Vasopharm’s brain injury drug fails to improve patient outcomes in phase 3

Vasopharm’s brain injury drug fails to improve patient outcomes in phase 3

Nearly 14 years after completing the first-in-human study, Vasopharm has hit another major snag with its lead candidate ronopterin, which has failed to improve the outcomes of patients with traumatic brain injuries after six months in a late-stage trial.

The company is now going to take a step back and reevaluate further regulatory options for the therapy.

The main goal of the trial was to improve the outcomes in patients after a traumatic brain injury, rated from the lowest, a persistent vegetative state, to the highest, a good recovery with the resumption of normal life. The Nostra III trial enrolled 224 patients across 29 investigational sites in five European countries.

The placebo-controlled, randomized and double-blind study was supposed to be a bellwether in the treatment of patients with moderate and severe traumatic brain injury, as Vasopharm claims there are no approved treatments on the market. TBI patients still await therapies to improve long-term physical and cognitive recovery.

Vasopharm Chief Medical Officer John Stover, M.D., Ph.D., acknowledged the failure on the main goal but pointed to a detailed analysis that showed ronopterin could potentially benefit patients when infused within the initial 12 hours after injury, according to a statement. These patients showed a statistically significant and clinically meaningful improvement over time, the company said, putting a silver lining on the results.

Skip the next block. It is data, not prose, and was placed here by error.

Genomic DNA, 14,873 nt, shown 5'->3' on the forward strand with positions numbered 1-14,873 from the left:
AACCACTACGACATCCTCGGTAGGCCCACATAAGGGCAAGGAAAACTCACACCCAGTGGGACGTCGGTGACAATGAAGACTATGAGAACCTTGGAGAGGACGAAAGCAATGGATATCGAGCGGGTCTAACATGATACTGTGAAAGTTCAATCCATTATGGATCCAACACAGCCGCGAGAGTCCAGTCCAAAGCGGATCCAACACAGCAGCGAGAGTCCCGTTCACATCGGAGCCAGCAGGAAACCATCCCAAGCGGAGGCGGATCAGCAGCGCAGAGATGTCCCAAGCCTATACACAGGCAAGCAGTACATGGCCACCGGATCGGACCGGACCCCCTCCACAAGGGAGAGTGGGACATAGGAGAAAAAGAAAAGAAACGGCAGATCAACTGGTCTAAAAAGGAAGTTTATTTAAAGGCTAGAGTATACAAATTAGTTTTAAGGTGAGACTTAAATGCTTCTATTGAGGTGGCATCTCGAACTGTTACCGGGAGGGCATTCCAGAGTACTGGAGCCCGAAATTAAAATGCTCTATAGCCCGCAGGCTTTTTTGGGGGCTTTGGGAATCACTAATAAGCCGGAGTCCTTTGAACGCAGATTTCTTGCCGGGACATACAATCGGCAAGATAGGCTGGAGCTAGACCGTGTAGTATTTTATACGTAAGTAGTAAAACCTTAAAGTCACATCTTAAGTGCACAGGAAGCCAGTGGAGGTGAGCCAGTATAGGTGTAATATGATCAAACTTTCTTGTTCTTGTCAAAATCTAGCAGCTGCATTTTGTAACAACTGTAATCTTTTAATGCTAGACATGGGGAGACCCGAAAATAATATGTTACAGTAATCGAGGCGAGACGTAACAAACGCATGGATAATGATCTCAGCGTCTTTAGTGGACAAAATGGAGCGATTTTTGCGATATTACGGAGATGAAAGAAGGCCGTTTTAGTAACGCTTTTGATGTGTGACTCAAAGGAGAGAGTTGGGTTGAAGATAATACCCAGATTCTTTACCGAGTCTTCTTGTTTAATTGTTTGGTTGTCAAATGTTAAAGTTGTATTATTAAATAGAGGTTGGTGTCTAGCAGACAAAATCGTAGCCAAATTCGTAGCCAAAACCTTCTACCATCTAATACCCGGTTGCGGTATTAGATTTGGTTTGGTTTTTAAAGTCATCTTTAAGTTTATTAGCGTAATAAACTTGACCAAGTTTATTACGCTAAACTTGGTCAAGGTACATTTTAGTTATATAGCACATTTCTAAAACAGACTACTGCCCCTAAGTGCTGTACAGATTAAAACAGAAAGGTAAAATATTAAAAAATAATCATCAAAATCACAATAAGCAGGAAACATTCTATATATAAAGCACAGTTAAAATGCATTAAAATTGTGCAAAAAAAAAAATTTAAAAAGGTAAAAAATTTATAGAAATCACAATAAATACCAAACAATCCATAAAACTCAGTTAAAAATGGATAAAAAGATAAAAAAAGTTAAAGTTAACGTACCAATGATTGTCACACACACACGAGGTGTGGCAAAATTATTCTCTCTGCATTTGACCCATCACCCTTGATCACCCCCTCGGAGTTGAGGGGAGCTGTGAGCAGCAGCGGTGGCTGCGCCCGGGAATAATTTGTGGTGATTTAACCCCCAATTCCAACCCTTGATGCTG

Stover said the German company will seek scientific advice from authorities on next steps in the regulatory path. Further results will be published in a peer-reviewed journal.

Ronopterin targets blood vessels and tissue in the injured brain. The therapy attempts to reduce excessive production of nitric oxide via upregulated inducible NO synthase.

This isn’t the first time Vasopharm’s lead candidate has hit a major roadblock. The drug was previously stuck between phase 2 and phase 3 trials for several years as Vasopharm labored through a 27-month silence, until announcing a $22 million cash infusion in January 2016.

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